Crop rotation had an overall positive effect on earthworms (number), SOM content and yield (Figure 1C), but it had little impact on soil pH and aggregate stability - depending on the type of crop. Limited impact of rotation on soil pH was also reported by Spiegel et al. (2015).

Favourable effects of crop rotation on SOM levels and yield were reported by various reviews (e.g., Bullock, 1992; West and Post, 2002; Jarecki and Lal, 2003), and neutral impacts on SOM content by Spiegel et al. (2015). The limited effect of rotation on aggregate stability was presented in other studies (Arrigo et al., 1993; Castro Filho et al., 2002; Spiegel et al., 2015). Conversely, for 22 LTEs in Europe, Guzman et al. (2015) observed a negative impact of crop rotation on aggregate stability, i.e., response ratio (rotation/mono-cropping = 0.77) and no clear trend in earthworm numbers.

5. Organic versus conventional agriculture

D3.2Pub fig01d
Figure 1D
D3.2Pub fig02d
Figure 2D
D3.2Pub fig02d

Figure 1D shows a clear positive trend for earthworm abundance under organic agriculture. Organic agriculture generally resulted in increased aggregate stability and greater SOM content. Overall, no clear trend was found for pH.

A decrease in yield under organic agriculture was observed, with median values indicating an ‘organic yield gap’ of 11%. These results are similar to those reported by Gunst et al. (2007), Zhang et al. (2007), Scoones and Elsaesser (2008), Mondelaers et al. (2009), Stolze et al. (2000), Gomiero et al. (2011), Gattinger et al. (2012), Romanyà et al.(2012), Seufert et al (2012), Song et al. (2012), Tuomisto et al. (2012), Wortman et al. (2012) and Ponisio et al. (2014). Alternatively, some studies reported no significant differences in yield under organic cultivation compared to conventional agriculture (e.g. Eyhorn et al., 2007), or even higher under organic management (Melero et al., 2006).

Although the ‘organic yield gap’ is widely reported, it is also recognised that judicious land management can help to decrease it. For example, Ponisio et al. (2014) reported that agricultural diversification practices (multi-cropping and crop rotations) substantially reduced the yield gap when the methods were applied in purely organic systems. Other studies have shown that organically managed cropping systems have lower long-term yield variability (Smolik et al., 1995; Lotter et al., 2003).

Nine local studies on the effect of organic farming on soil pH (Condron et al., 2000; Gosling and Shepherd, 2005; Marinari et al., 2006; Melero et al., 2006; Eyhorn et al., 2007; Heinze et al., 2010; Reganold et al., 2010; Ge et al., 2011; Domagala-Swiatkiewicz and Gastol, 2013) confirm how remarkably small soil pH differences are between organic and conventional systems (on similar soils). In six out of the nine cases, pH is slightly but not significantly lower in organic systems, with all observed differences being < 0.4 units. In the Swiss DOK experiment, soil pH was slightly higher in the organic systems (Mäder et al., 2002). Generally, soil pH depends on the soil type and its buffering capacity, and the type of organic fertilizer or soil amendment applied. It is therefore of paramount importance to specifically consider the local soil and management conditions.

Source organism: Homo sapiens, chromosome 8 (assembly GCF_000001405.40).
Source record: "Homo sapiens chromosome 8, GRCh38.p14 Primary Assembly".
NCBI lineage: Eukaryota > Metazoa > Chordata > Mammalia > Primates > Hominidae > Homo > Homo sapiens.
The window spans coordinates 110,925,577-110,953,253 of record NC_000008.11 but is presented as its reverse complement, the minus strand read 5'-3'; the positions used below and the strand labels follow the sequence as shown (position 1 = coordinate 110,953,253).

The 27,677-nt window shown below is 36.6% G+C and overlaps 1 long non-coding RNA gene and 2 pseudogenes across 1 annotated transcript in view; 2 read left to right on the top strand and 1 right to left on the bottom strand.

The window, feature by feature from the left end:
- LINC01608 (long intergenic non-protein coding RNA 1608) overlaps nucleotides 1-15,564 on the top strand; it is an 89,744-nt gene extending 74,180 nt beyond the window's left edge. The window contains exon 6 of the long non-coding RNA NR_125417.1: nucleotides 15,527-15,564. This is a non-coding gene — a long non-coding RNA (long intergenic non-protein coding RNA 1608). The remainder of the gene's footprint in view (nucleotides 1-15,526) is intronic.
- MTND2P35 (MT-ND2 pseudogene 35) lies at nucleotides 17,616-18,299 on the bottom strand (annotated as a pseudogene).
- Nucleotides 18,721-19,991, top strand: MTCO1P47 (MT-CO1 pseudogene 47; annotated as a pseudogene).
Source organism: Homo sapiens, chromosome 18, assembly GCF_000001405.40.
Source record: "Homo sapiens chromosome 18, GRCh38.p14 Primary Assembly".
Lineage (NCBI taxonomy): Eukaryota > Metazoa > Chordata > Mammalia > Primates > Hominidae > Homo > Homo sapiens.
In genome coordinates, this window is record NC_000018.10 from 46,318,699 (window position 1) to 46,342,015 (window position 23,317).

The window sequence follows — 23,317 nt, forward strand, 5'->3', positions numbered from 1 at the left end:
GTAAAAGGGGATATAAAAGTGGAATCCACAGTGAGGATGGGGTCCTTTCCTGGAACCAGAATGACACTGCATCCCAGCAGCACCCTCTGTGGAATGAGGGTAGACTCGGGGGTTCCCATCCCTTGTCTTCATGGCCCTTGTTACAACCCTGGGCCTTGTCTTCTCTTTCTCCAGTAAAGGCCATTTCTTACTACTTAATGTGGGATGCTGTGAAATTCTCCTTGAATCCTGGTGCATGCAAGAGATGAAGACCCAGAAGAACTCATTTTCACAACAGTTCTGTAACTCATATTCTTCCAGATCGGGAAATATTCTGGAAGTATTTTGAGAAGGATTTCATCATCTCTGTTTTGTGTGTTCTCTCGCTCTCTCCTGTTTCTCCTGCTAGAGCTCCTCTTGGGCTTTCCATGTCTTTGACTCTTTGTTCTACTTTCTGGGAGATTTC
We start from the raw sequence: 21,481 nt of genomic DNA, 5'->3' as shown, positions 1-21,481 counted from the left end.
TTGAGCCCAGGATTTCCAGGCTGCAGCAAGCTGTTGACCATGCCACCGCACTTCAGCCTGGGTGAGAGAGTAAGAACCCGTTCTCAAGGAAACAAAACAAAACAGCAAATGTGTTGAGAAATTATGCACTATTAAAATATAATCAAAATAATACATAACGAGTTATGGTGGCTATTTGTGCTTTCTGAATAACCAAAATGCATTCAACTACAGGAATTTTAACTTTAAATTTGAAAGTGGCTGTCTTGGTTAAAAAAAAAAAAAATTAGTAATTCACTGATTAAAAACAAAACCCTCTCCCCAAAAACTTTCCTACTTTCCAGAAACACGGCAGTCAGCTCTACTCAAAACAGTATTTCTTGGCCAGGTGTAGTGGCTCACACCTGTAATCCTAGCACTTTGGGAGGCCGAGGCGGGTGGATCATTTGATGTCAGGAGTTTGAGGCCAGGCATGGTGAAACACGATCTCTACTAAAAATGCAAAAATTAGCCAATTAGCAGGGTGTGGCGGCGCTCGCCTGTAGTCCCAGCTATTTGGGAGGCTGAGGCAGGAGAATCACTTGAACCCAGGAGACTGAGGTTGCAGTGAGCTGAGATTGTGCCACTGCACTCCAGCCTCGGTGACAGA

There is a close relationship between organic matter content and aggregate stability (Loveland and Webb, 2003). Various studies confirmed that organic farming significantly improved aggregate stability compared to conventional systems (Jordahl and Karlen, 1993; Gerhardt, 1997; Siegrist et al., 1998; Mäder et al., 2002; Schjønning et al., 2002; Williams and Petticrew, 2009). Besides enhancing soil water retention, organic farming seems to improve water use efficiency, especially under drought conditions this can lead to organic crops out-yielding conventional crops by 70–90% (Lotter et al., 2003; Gomiero et al., 2011). Finally, higher organic input under organic farming systems leads to a more vibrant soil life, which in turn creates a more stable soil structure (Tsiafouli et al., 2014).


Note: For full references to papers quoted in this article see